In advance of World Contraception Day on Sunday, Organon is set to debut its first major PSA campaign. The effort is designed to spark conversations around unintended pregnancies.
The 30- and 45-second spots begin with images of women around the world before transitioning to statistics about unplanned pregnancies that will likely surprise many viewers. The PSAs will air on local television and radio across the United States with social media support, and can be viewed at HereForHerHealth.com.
Organon chief communications officer Wendy Lund sees the campaign as deeply rooted in the still-new company’s broader mission.
“In doing research we discovered that women were exhausted, that they felt like they weren’t being heard,” Lund explained. “There was a lot of talking but not a lot of listening. We have a larger commitment to listen to women and understand their unmet needs.”
That’s why the focus on unintended pregnancies and their prevalence — Organon reports that, between 2015 to 2019, there were 121 million unintended pregnancies annually around the world and a 45% unintended pregnancy rate in the U.S. — makes such sense, both in terms of providing valuable information and signaling the issue’s importance to the company and its potential audiences.
Organon head of global medical affairs Edio Zampaglione believes much of the power of the campaign stems from its effort to improve conversations between doctors and patients.
“The PSA and the campaign arm women and increase their awareness, so that they can go into HCPs and ask the right questions,” he noted. “Contraception is not one-size-fits-all, like an infection treated by a certain antibiotic. It depends on where you are in your reproductive life and what your long- and short-term goals are.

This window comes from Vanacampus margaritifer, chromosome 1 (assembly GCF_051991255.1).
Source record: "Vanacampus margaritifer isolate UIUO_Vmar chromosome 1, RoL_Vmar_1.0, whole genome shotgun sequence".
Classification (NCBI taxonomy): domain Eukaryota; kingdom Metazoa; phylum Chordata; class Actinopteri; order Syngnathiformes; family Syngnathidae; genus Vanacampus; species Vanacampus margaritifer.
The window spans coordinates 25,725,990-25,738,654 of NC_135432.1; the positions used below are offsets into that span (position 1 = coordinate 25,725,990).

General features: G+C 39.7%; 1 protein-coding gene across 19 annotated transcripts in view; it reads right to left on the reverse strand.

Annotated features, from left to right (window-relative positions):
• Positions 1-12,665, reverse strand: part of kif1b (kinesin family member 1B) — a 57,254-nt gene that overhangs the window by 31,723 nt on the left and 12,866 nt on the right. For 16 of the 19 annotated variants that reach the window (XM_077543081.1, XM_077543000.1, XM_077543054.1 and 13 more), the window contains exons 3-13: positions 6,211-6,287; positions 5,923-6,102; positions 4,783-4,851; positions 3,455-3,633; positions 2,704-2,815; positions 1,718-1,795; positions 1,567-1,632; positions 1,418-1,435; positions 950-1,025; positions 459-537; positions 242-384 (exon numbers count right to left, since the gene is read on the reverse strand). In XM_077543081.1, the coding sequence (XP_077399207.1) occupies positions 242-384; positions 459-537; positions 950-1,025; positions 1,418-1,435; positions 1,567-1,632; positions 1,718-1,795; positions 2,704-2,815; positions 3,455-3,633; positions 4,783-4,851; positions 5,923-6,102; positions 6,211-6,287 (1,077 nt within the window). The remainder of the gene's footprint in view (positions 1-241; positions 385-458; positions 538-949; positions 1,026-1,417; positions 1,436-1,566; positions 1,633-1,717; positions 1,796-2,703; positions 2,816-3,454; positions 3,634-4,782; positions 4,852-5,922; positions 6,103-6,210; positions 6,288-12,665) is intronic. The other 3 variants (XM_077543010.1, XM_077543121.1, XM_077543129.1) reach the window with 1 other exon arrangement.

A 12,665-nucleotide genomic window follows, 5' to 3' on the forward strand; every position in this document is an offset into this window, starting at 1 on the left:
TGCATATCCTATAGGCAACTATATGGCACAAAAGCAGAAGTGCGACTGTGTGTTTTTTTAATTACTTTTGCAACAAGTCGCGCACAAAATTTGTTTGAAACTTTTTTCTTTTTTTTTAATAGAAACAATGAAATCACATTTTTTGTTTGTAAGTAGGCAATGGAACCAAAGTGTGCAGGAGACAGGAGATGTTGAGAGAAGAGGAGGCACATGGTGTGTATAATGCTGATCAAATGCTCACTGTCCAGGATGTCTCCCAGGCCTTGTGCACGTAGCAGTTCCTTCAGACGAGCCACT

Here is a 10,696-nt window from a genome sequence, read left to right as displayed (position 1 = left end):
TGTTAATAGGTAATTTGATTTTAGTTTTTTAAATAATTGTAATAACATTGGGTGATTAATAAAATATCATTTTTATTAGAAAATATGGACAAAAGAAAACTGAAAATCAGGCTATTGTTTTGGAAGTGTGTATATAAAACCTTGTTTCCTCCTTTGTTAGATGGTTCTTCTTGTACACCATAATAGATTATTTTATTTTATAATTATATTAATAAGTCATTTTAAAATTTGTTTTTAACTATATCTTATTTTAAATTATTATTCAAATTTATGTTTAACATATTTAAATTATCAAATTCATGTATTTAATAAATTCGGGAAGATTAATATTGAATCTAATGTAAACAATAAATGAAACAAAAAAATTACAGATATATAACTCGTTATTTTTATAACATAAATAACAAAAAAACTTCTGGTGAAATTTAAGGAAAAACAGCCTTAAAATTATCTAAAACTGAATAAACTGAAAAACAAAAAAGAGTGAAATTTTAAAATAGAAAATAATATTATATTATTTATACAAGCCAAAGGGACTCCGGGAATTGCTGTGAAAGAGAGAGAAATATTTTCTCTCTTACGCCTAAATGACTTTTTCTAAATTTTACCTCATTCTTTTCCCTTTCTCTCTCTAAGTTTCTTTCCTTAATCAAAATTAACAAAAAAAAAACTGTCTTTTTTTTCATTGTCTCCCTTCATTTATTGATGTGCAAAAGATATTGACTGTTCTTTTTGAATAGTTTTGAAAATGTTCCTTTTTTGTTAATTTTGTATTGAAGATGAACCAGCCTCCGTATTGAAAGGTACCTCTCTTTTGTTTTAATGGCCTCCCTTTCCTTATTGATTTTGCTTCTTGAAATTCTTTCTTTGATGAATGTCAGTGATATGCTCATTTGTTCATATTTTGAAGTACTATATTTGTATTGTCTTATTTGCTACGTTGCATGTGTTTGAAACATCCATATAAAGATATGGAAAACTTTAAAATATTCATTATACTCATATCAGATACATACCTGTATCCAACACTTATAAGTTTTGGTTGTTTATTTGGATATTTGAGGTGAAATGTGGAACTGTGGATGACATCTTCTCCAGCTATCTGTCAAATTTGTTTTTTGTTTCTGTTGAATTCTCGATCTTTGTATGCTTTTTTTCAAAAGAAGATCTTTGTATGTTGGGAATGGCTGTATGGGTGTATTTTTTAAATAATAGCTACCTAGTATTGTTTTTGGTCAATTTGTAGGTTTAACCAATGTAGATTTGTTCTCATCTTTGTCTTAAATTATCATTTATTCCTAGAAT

For Zampaglione, the timing of the campaign is important, with certain parts of the world beginning to return to a new normal after enduring the worst of COVID-19.
Referring to the early-pandemic period when OB/GYN visits were limited, he noted that “many women were given short-term fixes. As a result, he believes it’s time for conversations around unintended pregnancies to restart.
“At a point when people are trying get some sense of career and life normalcy again, an unintended pregnancy would set them back,” he said.
Lund agreed, adding, “We want to start a broader, worldwide conversation among many stakeholders, not just a conversation between women and their HCPs. We want to make sure this conversation is happening everywhere. We want to normalize it, ultimately bringing down the levels of unintended pregnancy.”
The campaign will be promoted in the 140 markets where Organon has a presence, with much of the effort focused on OB-GYNs, other HCPs and global health advocacy organizations. Sponsored content — in the Washington Post’s The Lily, OB-GYN trades and The Female Lead — is also planned.
The Organon campaign’s varied efforts to encourage conversations are in pursuit of a larger goal, Zampaglione adds. “If we remove the stigma around unintended pregnancy, we will move the needle even more.”
World Contraception Day was launched in 2007 by several family planning organizations. It has since been embraced by NGOs, government agencies and medical associations.